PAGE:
DUBAI (AFP) - – The impact of the global financial crisis is still in its "first half," but there is only a brief opportunity to bring tough reforms, the World Economic Forum warned on Friday.
"It is still too early for people to pat themselves on the back and say that we've managed to get through the crisis," WEF managing director Richard Samans, told AFP.
"I think we're still in the first half of the aftermath of this crisis," Samans said on the sidelines of the forum's second summit on the global agenda in Dubai.
Other forum participants agreed, saying the recovery was threatened by a wide range of problems thrown up by the US-rooted global financial crisis.
"The truth is that we did our best, but (the world is) still going through the storm," Mohammed Alabbar, head of a committee tasked with helping Dubai counter the impact of the crisis, told the conference.
"The world... is in trouble, because government debts are out of control, banking is at risk, consumer debt is very high, and unemployment of course is high.
"Deficits (around) the world are staggering," Alabbar said. "And what's the consequence of that? Most probably education might suffer as a result of that. Health care will be at risk as a result of that."
Mark Malloch-Brown, senior adviser for the WEF's Global Redesign Initiative, told conference participants that, "What spurred us all to come here is this sense the crisis isn't behind us."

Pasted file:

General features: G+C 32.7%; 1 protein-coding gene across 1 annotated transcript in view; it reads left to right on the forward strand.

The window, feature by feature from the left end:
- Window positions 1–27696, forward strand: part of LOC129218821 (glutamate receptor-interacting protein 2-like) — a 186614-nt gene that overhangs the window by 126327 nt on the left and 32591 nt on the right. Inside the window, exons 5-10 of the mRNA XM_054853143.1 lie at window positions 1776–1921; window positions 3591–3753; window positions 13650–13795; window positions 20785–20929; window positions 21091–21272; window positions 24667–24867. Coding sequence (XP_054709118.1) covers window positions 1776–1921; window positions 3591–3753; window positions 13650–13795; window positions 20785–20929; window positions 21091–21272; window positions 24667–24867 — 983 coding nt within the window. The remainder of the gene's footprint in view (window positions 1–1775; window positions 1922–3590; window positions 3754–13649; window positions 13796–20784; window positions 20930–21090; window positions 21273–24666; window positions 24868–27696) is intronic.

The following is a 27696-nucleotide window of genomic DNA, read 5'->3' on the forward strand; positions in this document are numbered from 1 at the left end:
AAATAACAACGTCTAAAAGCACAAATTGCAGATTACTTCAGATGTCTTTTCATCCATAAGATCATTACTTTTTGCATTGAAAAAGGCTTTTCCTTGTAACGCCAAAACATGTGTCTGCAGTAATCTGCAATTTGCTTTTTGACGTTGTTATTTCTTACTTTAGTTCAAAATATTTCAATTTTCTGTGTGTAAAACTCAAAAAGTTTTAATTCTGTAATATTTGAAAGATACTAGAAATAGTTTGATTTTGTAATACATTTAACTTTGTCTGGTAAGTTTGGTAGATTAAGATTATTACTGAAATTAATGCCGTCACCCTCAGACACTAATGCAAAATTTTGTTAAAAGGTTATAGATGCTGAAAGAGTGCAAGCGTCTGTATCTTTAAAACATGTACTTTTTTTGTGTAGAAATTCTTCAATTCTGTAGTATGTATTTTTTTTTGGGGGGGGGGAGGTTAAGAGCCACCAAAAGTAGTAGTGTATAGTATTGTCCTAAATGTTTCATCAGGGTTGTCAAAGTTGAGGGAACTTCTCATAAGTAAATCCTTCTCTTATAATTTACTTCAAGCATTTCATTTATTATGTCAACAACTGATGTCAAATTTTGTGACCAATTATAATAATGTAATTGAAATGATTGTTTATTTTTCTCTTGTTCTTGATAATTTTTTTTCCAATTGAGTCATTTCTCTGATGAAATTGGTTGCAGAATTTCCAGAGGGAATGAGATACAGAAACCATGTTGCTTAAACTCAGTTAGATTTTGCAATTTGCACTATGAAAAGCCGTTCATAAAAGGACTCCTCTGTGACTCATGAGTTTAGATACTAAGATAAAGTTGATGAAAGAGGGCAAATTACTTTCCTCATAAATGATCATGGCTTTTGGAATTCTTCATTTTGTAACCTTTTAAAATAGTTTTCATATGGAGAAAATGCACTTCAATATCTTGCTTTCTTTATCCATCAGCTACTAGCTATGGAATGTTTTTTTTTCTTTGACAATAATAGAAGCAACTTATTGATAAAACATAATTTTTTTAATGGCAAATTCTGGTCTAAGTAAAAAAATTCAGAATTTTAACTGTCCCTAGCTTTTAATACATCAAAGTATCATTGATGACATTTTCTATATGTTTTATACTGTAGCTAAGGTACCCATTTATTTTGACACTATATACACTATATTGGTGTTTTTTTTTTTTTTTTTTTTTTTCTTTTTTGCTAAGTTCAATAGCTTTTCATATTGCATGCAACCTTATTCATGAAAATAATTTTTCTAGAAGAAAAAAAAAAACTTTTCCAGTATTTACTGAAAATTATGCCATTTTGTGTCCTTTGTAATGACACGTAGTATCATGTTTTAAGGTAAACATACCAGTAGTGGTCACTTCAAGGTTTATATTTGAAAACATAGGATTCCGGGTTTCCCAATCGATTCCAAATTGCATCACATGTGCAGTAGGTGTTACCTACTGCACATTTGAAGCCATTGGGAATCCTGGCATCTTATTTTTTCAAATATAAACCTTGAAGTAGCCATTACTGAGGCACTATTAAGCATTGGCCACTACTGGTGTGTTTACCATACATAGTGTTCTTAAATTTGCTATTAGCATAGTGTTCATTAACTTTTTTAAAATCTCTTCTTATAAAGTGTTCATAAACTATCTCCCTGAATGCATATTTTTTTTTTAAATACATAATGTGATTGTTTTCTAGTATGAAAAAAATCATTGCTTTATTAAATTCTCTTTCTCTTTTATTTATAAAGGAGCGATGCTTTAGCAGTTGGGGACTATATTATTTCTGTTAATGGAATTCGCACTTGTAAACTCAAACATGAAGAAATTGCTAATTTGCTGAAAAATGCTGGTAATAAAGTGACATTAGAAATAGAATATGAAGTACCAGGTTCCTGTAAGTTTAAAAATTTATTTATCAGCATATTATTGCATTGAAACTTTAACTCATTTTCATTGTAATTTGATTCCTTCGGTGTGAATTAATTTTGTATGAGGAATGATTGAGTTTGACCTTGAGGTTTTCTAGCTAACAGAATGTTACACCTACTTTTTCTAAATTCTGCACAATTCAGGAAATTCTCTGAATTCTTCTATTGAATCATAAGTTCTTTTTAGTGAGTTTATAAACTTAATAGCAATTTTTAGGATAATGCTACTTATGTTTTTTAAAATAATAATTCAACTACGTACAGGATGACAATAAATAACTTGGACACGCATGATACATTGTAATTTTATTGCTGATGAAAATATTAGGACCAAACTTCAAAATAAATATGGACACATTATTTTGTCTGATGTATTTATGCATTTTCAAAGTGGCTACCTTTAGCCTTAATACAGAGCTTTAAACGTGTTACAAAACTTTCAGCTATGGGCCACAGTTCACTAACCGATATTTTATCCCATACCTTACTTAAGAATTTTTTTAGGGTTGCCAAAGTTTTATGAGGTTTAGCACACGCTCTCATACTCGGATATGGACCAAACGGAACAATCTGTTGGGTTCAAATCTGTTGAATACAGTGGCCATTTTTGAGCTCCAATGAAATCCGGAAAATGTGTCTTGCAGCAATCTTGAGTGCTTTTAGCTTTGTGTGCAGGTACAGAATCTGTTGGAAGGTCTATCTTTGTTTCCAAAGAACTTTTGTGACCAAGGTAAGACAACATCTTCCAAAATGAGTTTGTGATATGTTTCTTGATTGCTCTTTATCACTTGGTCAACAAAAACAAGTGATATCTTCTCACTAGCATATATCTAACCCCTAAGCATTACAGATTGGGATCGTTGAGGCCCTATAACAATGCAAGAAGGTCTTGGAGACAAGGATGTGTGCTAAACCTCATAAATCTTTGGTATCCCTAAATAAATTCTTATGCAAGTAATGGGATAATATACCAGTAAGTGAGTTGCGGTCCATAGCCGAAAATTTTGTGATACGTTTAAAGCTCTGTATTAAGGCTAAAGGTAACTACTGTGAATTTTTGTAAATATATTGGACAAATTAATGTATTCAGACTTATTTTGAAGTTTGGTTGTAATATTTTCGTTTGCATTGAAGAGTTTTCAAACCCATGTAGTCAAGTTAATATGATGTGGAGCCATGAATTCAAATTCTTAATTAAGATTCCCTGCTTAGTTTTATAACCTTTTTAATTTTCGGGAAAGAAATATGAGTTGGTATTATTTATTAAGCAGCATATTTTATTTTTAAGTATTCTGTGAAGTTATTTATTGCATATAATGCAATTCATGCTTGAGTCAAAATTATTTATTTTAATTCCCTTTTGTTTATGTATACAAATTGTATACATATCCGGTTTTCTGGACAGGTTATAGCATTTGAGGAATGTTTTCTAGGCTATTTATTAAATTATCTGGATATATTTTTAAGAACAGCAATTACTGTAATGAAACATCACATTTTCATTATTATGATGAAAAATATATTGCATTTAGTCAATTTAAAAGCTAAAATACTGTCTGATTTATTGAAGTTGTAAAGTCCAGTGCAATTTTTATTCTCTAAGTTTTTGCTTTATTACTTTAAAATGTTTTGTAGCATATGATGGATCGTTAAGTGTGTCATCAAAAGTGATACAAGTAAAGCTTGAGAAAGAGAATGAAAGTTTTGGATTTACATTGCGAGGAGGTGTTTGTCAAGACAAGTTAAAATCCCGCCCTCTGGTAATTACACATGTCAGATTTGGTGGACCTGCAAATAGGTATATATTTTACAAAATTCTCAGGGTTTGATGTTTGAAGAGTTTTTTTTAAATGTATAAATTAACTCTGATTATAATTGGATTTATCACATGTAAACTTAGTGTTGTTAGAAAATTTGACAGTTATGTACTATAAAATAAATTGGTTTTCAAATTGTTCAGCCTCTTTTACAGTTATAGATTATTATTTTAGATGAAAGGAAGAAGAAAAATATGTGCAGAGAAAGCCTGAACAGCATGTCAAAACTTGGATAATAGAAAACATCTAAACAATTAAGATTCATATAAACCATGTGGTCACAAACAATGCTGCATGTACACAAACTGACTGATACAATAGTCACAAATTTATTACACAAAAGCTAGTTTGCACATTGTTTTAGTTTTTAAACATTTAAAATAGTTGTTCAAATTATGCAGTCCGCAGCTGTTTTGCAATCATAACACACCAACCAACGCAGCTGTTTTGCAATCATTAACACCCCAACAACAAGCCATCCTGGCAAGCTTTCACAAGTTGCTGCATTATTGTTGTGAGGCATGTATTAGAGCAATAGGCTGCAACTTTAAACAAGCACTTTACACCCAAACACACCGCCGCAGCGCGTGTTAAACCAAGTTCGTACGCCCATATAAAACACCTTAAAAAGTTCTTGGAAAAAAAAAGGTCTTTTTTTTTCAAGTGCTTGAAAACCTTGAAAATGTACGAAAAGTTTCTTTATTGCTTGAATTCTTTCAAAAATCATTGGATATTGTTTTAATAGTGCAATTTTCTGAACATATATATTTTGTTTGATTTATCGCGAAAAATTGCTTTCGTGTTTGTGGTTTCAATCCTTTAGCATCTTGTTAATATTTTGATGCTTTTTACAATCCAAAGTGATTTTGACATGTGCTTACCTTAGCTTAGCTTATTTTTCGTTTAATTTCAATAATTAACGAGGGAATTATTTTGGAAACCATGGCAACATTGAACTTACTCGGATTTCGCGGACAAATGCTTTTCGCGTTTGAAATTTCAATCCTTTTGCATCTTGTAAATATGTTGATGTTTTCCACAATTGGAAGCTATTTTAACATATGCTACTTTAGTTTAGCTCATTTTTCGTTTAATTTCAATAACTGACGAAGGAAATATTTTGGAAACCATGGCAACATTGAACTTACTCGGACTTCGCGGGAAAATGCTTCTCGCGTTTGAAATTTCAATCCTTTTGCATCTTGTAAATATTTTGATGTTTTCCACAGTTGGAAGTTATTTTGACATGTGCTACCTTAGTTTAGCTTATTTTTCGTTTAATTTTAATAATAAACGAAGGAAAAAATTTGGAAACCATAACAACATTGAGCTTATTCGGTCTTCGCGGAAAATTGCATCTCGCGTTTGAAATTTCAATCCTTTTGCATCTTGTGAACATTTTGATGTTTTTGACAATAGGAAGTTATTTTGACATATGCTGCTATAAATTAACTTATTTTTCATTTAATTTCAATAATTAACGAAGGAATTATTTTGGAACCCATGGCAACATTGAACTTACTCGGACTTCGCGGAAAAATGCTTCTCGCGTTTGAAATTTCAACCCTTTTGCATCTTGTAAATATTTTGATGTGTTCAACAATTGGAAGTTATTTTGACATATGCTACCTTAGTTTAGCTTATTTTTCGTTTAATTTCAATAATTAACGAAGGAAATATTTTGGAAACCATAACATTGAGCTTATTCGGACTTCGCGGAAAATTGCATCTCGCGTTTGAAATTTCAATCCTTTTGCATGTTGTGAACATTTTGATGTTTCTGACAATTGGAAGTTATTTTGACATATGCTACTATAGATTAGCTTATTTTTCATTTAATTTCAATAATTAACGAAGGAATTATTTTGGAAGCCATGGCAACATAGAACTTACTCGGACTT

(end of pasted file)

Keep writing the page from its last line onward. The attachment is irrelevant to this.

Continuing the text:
But he said later: "The crisis created malleability, a moment of opportunity to introduce new ideas, to bring changes (to) the global system which in normal times would either not even be contemplated or would take years to get done."
John Gieve, a senior fellow at Harvard University, warned of the risk posed by complacency now that the most dire moments of the economic crisis have passed.
"There is some risk that with less acute worries about the short-term, the momentum for reform may be ebbing," Gieve said.
Sharan Burrow, president of the International Trade Union Confederation, voiced a similar sentiment.
"We've got a window of opportunity. The crisis has focused the minds of the governments," said Burrow.
Dubai Crown Prince Sheikh Hamdan bin Rashid al-Maktoum also alluded to the possibilities for reform offered by the crisis in a speech that officially opened the conference.
"The crisis itself created an opportunity to review our actions and assess the efforts needed to tackle" the crisis, he said.
The sheikh also said that because of the crisis, "there was an increase in international cooperation."
"We have seen the G-7 states broaden into the G-20, and the G-20 met three times within a year," he said.